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Home : News
NEWS | Feb. 4, 2022

New York National Guard Airmen get polar survival training

By Jaclyn Lyons, New York National Guard

SCOTIA, N.Y. - The New York National Guard Airmen who fly people to the South Pole or supplies to Greenland science stations on the 109th Airlift Wing’s LC-130 Hercules “Skibirds” must know how to survive in a barren landscape of snow and ice.

They learn that by taking a required class called Barren Land Arctic Survival Training, or BLAST.

The BLAST school is run by the 109th Airlift Wing’s aircrew flight equipment section and survival, escape, resistance and evasion experts, known as SERE instructors, from the 66th Training Squadron from Eielson Air Force Base, Alaska.

The 109th Airlift Wing flies 10 C-130s modified to use skis as landing gear, and they are the largest ski-equipped aircraft in the world. With the C-130s, the wing routinely supplies U.S. science facilities in Antarctica and Greenland. 

The 109th aircrew flight equipment personnel facilitate all the logistics for the course and set up the training base. The SERE personnel teach the techniques used for surviving in the arctic environment, including surviving a forced landing in a barren landscape.

Students are taught to use resources stored onboard the planes, said Master Sgt. David Gillis, the aircrew flight equipment training instructor from the 109th Airlift Wing. These include arctic tents, camp stoves to boil snow and make water, cold weather rations and a Gamow bag, which is a portable hyperbaric chamber to treat altitude sickness.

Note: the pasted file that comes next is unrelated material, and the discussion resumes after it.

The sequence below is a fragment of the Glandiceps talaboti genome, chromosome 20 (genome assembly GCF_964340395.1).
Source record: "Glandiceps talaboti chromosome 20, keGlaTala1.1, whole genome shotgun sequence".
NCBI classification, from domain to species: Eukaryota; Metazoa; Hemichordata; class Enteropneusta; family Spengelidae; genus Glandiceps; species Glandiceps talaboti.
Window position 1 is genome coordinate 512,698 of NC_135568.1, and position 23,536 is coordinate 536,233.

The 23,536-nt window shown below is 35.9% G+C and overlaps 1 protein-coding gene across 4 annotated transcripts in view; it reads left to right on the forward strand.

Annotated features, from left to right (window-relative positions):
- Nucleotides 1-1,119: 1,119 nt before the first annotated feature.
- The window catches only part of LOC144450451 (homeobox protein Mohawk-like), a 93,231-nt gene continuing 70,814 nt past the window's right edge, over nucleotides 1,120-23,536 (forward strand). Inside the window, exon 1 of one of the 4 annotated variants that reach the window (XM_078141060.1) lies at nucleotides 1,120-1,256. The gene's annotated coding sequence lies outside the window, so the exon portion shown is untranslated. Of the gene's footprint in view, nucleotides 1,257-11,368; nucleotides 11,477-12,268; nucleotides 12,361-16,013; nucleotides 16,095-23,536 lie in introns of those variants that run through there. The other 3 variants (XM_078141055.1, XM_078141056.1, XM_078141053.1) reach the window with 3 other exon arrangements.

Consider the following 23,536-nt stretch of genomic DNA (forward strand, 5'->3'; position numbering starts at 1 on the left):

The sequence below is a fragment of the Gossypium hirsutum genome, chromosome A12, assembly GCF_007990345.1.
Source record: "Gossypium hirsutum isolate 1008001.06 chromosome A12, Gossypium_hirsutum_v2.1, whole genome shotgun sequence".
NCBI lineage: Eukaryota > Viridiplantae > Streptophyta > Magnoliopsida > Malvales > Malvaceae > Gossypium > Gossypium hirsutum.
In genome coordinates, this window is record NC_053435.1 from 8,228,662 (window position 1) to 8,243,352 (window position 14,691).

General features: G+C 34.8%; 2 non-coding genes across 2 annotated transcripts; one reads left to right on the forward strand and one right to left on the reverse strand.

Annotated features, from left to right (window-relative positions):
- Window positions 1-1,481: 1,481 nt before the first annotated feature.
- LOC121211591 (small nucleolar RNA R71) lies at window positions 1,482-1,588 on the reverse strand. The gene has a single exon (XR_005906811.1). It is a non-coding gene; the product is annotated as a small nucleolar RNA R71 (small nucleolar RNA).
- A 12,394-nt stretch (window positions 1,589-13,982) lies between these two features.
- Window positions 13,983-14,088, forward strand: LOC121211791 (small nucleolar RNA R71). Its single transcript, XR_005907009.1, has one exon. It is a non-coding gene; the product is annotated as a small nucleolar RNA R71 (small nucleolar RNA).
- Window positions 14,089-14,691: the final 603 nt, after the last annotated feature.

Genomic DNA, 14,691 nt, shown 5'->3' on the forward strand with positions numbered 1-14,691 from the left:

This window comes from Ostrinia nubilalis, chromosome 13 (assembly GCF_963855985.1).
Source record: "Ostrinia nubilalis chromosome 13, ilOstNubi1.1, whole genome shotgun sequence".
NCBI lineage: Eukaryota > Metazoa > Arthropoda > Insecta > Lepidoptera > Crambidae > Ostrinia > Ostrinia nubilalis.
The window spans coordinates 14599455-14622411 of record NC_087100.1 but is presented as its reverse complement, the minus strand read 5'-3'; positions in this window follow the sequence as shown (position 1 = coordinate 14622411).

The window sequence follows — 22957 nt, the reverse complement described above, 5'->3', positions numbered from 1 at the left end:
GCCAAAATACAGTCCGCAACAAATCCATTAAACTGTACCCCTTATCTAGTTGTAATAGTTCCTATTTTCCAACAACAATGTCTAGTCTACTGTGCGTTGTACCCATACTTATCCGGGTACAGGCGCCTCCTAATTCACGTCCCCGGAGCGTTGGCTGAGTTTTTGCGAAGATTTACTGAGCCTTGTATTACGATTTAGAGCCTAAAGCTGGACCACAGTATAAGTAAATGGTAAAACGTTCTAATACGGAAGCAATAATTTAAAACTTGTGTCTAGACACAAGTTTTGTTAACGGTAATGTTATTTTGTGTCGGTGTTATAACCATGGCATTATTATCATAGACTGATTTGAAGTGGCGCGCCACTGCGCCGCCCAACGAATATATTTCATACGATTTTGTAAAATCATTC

Altitude sickness can be a danger because the South Pole is over 9,000 feet above sea level and the Greenland ice cap is 7,000 feet above sea level.

The students learn how to make fighter trenches and snow houses, cold weather shelters made from blocks of snow that are cut and stacked together to create a shelter, Gillis said.

Fighter trenches are small and made for sleeping. Snow houses are larger and used as a gathering place and for prepping water and eating, he explained.

The training site, dubbed Raven Camp, sits at about 7,000 feet of elevation on the Greenland ice cap. The only way to reach it is to fly from Kangerlussuaq International Airport and land on a 6,000 foot-long “skiway” carved out of the snow and ice by two camp caretakers who maintain it during Greenland’s summer.

The camp offers the perfect setting for real-world training. It is a brief 30-minute flight from the airport in Kangerlussuaq but remote enough to experience rapid shifts in weather that occur in the Arctic.

The skiway is also used for landing and take-off practice. The camp has no permanent buildings and is dismantled at the end of the summer.

Capt. Nick Margaglio, an LC-130 pilot, said information is helpful, but it is the reality of the training — the fact that the skills can make the difference between life and death — and the remoteness of the site that matter most.

“The day before we were supposed to leave, we got hit with a massive blizzard, the plane was unable to pick us up. I mean, you couldn’t see your hand in front of your face it was so bad,” Margaglio said. “It went from training to real-world, and we had to sit and wait it out. We sat there for 24 hours and just listened to the deafening wind.”

Members of the 139th Airlift Squadron who fly and crew the LC-130s are required to attend the BLAST school, Gillis said.

“The aircrew members are most at risk of becoming stranded in one of these remote locations,” Gillis added.

After two days of classroom training and three days surviving on the icecap, the students headed back to Stratton Air National Guard Base in Scotia, New York, outside Schenectady.

“There is no doubt in my mind that this experience, if needed, would increase my ability to survive long enough to be recovered,” Margaglio said.